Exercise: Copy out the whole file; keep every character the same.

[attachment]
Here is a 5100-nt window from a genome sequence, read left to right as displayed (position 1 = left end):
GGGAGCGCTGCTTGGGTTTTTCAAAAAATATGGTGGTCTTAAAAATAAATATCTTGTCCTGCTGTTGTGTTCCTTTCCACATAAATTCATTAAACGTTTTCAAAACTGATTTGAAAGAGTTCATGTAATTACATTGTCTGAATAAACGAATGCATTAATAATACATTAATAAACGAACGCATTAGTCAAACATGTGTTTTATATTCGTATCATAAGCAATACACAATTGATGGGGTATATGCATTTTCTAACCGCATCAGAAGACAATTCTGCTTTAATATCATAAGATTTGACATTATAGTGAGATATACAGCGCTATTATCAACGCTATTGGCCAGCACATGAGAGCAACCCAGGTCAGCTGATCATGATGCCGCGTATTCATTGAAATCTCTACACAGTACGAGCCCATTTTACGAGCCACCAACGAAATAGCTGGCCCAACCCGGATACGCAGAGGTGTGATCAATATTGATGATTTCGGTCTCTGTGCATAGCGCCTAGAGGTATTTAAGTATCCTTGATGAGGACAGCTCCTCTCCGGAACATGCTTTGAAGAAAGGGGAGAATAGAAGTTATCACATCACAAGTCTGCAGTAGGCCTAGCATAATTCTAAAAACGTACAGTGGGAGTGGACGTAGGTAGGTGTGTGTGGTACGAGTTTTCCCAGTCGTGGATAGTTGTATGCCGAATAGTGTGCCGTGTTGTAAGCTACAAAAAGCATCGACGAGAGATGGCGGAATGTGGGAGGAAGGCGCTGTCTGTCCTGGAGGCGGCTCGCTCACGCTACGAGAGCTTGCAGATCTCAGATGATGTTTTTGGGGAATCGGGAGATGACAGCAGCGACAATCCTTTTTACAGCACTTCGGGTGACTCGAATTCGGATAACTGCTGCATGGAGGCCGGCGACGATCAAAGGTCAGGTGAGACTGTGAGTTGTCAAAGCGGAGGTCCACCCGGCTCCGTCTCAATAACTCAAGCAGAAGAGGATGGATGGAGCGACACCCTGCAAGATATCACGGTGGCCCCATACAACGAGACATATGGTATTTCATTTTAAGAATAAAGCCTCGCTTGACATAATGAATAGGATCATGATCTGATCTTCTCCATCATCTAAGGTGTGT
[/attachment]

Here is a 5100-nt window from a genome sequence, read left to right as displayed (position 1 = left end):
GGGAGCGCTGCTTGGGTTTTTCAAAAAATATGGTGGTCTTAAAAATAAATATCTTGTCCTGCTGTTGTGTTCCTTTCCACATAAATTCATTAAACGTTTTCAAAACTGATTTGAAAGAGTTCATGTAATTACATTGTCTGAATAAACGAATGCATTAATAATACATTAATAAACGAACGCATTAGTCAAACATGTGTTTTATATTCGTATCATAAGCAATACACAATTGATGGGGTATATGCATTTTCTAACCGCATCAGAAGACAATTCTGCTTTAATATCATAAGATTTGACATTATAGTGAGATATACAGCGCTATTATCAACGCTATTGGCCAGCACATGAGAGCAACCCAGGTCAGCTGATCATGATGCCGCGTATTCATTGAAATCTCTACACAGTACGAGCCCATTTTACGAGCCACCAACGAAATAGCTGGCCCAACCCGGATACGCAGAGGTGTGATCAATATTGATGATTTCGGTCTCTGTGCATAGCGCCTAGAGGTATTTAAGTATCCTTGATGAGGACAGCTCCTCTCCGGAACATGCTTTGAAGAAAGGGGAGAATAGAAGTTATCACATCACAAGTCTGCAGTAGGCCTAGCATAATTCTAAAAACGTACAGTGGGAGTGGACGTAGGTAGGTGTGTGTGGTACGAGTTTTCCCAGTCGTGGATAGTTGTATGCCGAATAGTGTGCCGTGTTGTAAGCTACAAAAAGCATCGACGAGAGATGGCGGAATGTGGGAGGAAGGCGCTGTCTGTCCTGGAGGCGGCTCGCTCACGCTACGAGAGCTTGCAGATCTCAGATGATGTTTTTGGGGAATCGGGAGATGACAGCAGCGACAATCCTTTTTACAGCACTTCGGGTGACTCGAATTCGGATAACTGCTGCATGGAGGCCGGCGACGATCAAAGGTCAGGTGAGACTGTGAGTTGTCAAAGCGGAGGTCCACCCGGCTCCGTCTCAATAACTCAAGCAGAAGAGGATGGATGGAGCGACACCCTGCAAGATATCACGGTGGCCCCATACAACGAGACATATGGTATTTCATTTTAAGAATAAAGCCTCGCTTGACATAATGAATAGGATCATGATCTGATCTTCTCCATCATCTAAGGTGTGT